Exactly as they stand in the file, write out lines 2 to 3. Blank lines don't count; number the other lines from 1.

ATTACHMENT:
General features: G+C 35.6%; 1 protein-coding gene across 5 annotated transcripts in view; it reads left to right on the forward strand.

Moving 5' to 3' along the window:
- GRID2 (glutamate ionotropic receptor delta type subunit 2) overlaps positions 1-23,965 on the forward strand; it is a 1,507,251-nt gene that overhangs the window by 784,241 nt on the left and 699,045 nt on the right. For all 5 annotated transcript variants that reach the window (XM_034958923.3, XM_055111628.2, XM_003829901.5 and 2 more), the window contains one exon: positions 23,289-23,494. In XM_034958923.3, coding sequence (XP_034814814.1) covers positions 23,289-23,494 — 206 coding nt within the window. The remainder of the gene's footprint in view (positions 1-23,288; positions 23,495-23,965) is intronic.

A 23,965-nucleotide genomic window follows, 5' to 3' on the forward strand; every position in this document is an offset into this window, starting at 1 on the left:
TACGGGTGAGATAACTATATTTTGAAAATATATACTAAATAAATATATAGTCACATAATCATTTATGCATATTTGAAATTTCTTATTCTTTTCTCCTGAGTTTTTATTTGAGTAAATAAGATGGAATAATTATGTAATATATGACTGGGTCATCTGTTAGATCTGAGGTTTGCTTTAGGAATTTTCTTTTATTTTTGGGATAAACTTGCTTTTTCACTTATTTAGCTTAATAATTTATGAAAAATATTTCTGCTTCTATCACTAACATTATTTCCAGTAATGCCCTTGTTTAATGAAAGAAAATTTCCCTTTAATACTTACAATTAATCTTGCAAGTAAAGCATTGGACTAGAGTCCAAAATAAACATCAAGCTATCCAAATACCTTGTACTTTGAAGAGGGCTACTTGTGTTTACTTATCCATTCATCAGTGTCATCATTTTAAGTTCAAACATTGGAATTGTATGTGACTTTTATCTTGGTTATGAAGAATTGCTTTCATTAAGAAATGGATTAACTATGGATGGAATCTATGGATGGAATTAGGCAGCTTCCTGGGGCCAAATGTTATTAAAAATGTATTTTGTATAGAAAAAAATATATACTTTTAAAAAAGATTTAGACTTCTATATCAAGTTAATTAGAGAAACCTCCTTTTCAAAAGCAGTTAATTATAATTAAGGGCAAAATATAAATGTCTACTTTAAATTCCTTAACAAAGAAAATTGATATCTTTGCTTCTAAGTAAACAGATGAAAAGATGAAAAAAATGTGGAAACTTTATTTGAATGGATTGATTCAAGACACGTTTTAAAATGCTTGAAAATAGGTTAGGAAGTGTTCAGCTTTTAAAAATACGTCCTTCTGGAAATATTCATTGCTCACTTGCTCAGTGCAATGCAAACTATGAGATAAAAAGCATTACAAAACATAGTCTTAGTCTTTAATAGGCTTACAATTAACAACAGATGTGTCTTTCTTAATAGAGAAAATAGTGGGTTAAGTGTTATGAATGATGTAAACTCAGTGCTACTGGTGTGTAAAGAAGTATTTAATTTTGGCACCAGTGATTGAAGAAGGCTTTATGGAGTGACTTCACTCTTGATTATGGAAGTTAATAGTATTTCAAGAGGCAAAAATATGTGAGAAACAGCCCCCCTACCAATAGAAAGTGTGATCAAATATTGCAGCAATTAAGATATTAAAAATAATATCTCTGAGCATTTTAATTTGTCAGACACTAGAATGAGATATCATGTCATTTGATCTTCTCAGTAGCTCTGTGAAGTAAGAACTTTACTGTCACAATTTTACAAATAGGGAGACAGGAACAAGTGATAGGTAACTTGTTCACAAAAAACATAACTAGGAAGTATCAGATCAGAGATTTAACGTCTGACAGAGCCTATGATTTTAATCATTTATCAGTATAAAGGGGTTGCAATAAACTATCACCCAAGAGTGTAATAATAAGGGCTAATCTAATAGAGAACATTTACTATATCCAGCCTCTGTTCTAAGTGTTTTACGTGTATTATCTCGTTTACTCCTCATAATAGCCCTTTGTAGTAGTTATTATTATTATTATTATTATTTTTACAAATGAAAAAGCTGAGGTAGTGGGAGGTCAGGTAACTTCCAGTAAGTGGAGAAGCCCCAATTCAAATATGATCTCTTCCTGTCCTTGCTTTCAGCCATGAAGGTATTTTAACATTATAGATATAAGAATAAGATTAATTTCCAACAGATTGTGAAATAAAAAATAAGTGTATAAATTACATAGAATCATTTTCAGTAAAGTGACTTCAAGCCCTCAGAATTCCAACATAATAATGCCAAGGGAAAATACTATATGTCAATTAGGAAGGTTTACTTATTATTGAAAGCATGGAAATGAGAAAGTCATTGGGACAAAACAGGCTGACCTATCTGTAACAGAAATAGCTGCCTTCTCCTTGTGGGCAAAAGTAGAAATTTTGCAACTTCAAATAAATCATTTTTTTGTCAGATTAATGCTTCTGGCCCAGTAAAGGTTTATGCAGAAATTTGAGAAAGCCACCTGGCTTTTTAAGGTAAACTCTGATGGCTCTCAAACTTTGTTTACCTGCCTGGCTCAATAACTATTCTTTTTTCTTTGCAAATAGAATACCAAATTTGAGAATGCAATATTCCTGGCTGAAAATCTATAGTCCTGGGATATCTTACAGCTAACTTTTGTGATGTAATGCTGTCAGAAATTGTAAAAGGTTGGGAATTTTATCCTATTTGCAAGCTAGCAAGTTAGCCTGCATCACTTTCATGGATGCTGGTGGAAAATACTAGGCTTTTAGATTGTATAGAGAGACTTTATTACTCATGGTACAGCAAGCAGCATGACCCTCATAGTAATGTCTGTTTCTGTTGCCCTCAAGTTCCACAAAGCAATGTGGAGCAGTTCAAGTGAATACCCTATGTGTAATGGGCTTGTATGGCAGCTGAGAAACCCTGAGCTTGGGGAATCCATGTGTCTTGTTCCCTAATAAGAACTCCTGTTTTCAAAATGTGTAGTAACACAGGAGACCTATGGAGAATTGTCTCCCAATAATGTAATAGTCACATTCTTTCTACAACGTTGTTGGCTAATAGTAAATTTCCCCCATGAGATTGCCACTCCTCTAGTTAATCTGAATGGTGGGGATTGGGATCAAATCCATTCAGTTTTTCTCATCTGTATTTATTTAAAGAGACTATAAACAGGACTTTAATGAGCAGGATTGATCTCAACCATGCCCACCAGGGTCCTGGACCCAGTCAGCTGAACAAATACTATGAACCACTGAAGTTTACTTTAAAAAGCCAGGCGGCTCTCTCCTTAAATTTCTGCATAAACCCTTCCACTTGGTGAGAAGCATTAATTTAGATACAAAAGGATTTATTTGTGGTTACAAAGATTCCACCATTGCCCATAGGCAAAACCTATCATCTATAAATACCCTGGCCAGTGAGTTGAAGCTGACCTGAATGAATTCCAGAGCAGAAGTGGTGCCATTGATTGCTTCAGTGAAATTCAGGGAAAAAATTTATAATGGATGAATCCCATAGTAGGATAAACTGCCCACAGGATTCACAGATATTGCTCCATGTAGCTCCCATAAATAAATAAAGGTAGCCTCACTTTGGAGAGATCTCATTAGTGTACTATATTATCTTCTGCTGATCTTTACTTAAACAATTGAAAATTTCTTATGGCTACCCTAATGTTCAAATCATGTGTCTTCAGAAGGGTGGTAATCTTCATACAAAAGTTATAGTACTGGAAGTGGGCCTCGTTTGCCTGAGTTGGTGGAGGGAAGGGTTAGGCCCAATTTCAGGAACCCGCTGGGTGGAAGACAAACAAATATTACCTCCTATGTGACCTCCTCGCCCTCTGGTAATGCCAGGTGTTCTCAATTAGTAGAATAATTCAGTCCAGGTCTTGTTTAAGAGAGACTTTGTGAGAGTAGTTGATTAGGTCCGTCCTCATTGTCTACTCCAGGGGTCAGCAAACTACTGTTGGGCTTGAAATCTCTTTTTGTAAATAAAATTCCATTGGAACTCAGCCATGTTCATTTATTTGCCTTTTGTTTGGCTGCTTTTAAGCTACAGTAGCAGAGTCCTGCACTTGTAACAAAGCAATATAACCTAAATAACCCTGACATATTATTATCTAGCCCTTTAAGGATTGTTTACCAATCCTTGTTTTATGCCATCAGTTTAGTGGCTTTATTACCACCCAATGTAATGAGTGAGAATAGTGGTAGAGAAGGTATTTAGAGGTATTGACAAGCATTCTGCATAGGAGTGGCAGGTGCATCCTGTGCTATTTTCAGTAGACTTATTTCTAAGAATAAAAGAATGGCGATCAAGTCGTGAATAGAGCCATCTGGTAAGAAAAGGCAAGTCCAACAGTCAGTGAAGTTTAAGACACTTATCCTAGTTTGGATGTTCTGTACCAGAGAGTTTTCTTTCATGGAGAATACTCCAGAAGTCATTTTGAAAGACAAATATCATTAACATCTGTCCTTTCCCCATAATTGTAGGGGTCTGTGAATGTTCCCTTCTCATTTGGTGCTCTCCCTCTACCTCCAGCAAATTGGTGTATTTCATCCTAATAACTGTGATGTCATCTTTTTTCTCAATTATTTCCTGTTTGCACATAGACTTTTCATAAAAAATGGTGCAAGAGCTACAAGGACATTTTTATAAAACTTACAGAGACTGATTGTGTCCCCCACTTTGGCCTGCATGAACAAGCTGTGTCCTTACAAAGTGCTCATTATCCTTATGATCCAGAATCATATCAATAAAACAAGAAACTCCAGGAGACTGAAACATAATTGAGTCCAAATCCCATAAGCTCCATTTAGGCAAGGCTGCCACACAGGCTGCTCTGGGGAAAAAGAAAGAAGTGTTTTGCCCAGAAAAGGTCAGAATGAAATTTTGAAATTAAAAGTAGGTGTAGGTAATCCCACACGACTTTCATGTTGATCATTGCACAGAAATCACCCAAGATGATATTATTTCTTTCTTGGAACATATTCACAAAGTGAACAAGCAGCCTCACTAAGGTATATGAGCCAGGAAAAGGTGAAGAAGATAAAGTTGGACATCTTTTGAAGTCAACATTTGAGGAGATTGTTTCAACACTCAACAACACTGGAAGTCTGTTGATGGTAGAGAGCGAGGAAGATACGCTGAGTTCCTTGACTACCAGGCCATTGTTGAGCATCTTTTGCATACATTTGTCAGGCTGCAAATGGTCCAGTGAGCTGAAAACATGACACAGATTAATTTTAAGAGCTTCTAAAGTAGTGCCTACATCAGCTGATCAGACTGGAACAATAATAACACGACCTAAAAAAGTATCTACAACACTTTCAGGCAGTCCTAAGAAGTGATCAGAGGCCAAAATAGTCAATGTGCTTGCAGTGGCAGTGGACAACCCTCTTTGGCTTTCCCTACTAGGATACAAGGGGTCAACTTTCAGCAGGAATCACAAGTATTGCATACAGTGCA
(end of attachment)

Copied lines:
Moving 5' to 3' along the window:
- GRID2 (glutamate ionotropic receptor delta type subunit 2) overlaps positions 1-23,965 on the forward strand; it is a 1,507,251-nt gene that overhangs the window by 784,241 nt on the left and 699,045 nt on the right. For all 5 annotated transcript variants that reach the window (XM_034958923.3, XM_055111628.2, XM_003829901.5 and 2 more), the window contains one exon: positions 23,289-23,494. In XM_034958923.3, coding sequence (XP_034814814.1) covers positions 23,289-23,494 — 206 coding nt within the window. The remainder of the gene's footprint in view (positions 1-23,288; positions 23,495-23,965) is intronic.